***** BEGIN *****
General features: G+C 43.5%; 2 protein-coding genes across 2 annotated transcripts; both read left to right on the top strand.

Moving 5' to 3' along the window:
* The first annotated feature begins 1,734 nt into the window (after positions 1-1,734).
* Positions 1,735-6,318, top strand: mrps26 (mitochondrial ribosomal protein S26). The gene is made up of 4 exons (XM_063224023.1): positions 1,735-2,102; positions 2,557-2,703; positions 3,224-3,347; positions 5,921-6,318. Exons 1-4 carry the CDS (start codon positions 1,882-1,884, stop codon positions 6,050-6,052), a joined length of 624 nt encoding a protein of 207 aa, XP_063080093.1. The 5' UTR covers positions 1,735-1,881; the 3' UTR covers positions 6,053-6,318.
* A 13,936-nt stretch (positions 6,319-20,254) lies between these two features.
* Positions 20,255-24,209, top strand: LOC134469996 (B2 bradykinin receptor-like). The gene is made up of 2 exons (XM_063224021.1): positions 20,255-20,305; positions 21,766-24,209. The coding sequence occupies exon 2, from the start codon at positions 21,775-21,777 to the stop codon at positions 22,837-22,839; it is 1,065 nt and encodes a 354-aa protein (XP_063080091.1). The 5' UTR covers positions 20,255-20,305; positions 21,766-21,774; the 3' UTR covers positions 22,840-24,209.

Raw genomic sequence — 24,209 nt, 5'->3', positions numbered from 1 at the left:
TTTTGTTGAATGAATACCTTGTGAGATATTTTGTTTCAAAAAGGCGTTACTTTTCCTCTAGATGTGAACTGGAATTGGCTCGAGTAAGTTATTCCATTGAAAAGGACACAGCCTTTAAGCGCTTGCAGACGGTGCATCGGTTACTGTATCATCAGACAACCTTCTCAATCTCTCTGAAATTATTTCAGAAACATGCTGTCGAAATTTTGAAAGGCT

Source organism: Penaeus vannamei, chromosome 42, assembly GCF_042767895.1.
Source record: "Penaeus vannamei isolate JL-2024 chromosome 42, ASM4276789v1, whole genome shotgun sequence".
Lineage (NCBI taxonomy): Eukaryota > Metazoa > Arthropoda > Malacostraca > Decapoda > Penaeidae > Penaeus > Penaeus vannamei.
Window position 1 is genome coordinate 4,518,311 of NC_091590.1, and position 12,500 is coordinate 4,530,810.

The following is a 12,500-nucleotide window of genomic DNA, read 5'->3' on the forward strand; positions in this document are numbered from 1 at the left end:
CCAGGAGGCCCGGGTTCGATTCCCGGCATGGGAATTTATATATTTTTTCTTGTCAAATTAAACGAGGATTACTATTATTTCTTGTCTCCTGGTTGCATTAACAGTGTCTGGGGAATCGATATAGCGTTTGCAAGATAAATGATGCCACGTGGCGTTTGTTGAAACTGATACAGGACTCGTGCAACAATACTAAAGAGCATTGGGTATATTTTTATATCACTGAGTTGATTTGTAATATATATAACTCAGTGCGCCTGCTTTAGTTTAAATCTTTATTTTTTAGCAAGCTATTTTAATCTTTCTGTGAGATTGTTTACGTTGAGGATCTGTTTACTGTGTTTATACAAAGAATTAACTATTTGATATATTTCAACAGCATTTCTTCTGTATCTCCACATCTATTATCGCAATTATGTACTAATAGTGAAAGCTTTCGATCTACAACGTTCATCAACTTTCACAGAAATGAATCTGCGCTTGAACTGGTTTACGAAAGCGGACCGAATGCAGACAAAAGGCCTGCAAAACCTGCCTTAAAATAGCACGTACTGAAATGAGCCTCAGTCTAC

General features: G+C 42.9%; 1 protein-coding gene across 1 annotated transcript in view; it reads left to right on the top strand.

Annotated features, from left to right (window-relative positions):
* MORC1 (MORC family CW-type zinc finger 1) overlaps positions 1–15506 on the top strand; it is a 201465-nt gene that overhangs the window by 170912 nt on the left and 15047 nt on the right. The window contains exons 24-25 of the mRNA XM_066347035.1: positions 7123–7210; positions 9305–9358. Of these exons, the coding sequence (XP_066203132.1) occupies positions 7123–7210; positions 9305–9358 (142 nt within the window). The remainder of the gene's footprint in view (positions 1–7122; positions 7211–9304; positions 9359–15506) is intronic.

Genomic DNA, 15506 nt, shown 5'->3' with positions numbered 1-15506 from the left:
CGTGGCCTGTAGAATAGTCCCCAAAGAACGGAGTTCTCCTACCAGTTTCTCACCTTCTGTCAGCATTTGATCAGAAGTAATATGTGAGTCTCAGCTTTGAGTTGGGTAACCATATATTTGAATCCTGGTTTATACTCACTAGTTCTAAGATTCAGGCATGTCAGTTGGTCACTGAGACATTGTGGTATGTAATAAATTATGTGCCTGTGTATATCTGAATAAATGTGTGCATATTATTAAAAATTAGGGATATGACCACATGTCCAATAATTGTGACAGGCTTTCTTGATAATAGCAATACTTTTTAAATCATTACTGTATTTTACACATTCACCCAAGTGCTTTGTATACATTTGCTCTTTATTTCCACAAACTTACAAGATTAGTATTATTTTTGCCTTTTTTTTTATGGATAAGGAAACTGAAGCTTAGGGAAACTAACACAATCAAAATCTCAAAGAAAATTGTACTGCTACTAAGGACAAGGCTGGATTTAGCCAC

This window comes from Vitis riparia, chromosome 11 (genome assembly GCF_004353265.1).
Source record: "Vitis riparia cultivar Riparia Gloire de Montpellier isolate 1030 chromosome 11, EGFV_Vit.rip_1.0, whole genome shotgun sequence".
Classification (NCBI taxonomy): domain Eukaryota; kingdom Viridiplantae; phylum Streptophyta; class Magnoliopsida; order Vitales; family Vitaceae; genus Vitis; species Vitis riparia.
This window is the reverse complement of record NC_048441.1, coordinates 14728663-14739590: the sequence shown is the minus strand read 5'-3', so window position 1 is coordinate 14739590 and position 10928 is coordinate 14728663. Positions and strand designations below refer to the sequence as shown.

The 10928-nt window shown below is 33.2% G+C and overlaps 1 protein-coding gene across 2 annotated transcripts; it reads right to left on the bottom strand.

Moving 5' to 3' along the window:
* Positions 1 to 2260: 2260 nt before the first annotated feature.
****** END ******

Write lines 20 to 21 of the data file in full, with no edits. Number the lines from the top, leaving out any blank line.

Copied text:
This window comes from Vitis riparia, chromosome 11 (genome assembly GCF_004353265.1).
Source record: "Vitis riparia cultivar Riparia Gloire de Montpellier isolate 1030 chromosome 11, EGFV_Vit.rip_1.0, whole genome shotgun sequence".